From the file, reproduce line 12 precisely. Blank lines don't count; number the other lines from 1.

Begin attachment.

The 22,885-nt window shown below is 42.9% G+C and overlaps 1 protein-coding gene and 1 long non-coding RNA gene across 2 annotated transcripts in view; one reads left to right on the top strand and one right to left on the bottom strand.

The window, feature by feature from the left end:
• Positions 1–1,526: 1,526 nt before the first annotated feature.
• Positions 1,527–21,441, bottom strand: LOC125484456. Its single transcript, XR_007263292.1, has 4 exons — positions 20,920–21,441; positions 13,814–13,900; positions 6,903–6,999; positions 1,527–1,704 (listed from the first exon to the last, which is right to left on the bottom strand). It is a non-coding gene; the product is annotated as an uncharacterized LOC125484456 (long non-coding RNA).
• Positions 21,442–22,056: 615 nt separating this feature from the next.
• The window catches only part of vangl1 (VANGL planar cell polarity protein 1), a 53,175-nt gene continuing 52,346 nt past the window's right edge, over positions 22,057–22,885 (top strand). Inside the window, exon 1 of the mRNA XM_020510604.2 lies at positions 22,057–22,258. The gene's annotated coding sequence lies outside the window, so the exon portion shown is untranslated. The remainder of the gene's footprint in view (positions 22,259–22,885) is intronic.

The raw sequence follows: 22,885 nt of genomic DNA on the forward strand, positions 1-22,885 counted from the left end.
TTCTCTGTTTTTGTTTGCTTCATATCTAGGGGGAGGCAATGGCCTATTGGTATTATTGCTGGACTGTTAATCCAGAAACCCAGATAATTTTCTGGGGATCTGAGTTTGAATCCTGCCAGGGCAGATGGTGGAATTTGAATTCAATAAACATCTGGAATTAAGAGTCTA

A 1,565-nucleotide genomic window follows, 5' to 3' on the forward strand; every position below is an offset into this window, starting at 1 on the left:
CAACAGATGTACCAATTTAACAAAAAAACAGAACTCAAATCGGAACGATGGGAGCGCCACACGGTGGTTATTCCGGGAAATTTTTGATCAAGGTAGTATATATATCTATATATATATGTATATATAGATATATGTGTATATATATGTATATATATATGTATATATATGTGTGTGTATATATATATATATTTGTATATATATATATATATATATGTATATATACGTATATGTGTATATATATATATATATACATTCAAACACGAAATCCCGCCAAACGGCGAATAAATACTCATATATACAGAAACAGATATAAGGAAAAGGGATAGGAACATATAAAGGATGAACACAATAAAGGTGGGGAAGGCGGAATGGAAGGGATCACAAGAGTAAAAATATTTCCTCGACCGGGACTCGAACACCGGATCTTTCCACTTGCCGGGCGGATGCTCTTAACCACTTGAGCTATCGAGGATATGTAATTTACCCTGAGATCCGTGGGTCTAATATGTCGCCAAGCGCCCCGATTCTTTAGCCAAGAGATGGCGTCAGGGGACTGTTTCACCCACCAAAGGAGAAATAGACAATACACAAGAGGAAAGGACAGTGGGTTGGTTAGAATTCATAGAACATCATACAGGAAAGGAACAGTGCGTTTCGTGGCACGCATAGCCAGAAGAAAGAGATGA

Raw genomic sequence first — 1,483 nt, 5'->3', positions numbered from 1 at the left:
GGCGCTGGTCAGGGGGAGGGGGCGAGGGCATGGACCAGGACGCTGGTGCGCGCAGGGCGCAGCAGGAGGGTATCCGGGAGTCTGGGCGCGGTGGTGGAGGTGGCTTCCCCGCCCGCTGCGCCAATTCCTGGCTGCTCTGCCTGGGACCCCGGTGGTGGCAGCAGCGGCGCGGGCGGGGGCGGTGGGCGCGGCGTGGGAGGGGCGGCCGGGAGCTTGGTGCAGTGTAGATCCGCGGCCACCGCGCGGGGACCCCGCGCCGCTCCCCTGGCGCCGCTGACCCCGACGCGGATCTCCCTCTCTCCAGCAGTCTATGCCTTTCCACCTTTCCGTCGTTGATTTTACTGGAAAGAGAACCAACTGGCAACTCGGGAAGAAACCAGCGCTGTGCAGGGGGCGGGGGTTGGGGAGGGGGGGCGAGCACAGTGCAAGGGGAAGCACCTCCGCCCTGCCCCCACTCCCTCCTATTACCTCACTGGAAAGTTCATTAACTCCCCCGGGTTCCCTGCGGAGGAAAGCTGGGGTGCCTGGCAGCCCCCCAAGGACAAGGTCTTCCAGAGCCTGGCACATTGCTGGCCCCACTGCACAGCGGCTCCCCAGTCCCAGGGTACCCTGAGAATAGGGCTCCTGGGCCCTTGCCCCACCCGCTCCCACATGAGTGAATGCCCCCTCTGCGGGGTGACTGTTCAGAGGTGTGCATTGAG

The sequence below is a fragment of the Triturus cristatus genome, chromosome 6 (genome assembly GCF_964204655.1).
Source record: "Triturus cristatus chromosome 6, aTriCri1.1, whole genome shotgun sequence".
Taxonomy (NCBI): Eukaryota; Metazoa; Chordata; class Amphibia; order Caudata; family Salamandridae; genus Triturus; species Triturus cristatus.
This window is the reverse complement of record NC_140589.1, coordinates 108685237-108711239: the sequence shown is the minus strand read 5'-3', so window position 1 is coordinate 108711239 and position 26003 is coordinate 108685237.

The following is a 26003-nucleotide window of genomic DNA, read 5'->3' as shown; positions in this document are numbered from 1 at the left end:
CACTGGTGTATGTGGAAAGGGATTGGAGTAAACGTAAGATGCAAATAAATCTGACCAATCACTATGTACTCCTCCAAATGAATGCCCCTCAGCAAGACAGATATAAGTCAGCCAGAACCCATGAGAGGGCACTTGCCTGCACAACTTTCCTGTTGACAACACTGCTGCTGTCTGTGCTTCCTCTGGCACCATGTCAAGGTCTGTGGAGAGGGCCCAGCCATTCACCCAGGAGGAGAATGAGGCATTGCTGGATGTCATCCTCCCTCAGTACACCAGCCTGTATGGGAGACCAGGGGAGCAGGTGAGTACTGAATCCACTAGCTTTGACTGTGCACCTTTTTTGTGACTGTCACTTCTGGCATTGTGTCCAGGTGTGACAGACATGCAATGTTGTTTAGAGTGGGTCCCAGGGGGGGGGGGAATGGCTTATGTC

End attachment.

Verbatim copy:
GGCGCTGGTCAGGGGGAGGGGGCGAGGGCATGGACCAGGACGCTGGTGCGCGCAGGGCGCAGCAGGAGGGTATCCGGGAGTCTGGGCGCGGTGGTGGAGGTGGCTTCCCCGCCCGCTGCGCCAATTCCTGGCTGCTCTGCCTGGGACCCCGGTGGTGGCAGCAGCGGCGCGGGCGGGGGCGGTGGGCGCGGCGTGGGAGGGGCGGCCGGGAGCTTGGTGCAGTGTAGATCCGCGGCCACCGCGCGGGGACCCCGCGCCGCTCCCCTGGCGCCGCTGACCCCGACGCGGATCTCCCTCTCTCCAGCAGTCTATGCCTTTCCACCTTTCCGTCGTTGATTTTACTGGAAAGAGAACCAACTGGCAACTCGGGAAGAAACCAGCGCTGTGCAGGGGGCGGGGGTTGGGGAGGGGGGGCGAGCACAGTGCAAGGGGAAGCACCTCCGCCCTGCCCCCACTCCCTCCTATTACCTCACTGGAAAGTTCATTAACTCCCCCGGGTTCCCTGCGGAGGAAAGCTGGGGTGCCTGGCAGCCCCCCAAGGACAAGGTCTTCCAGAGCCTGGCACATTGCTGGCCCCACTGCACAGCGGCTCCCCAGTCCCAGGGTACCCTGAGAATAGGGCTCCTGGGCCCTTGCCCCACCCGCTCCCACATGAGTGAATGCCCCCTCTGCGGGGTGACTGTTCAGAGGTGTGCATTGAG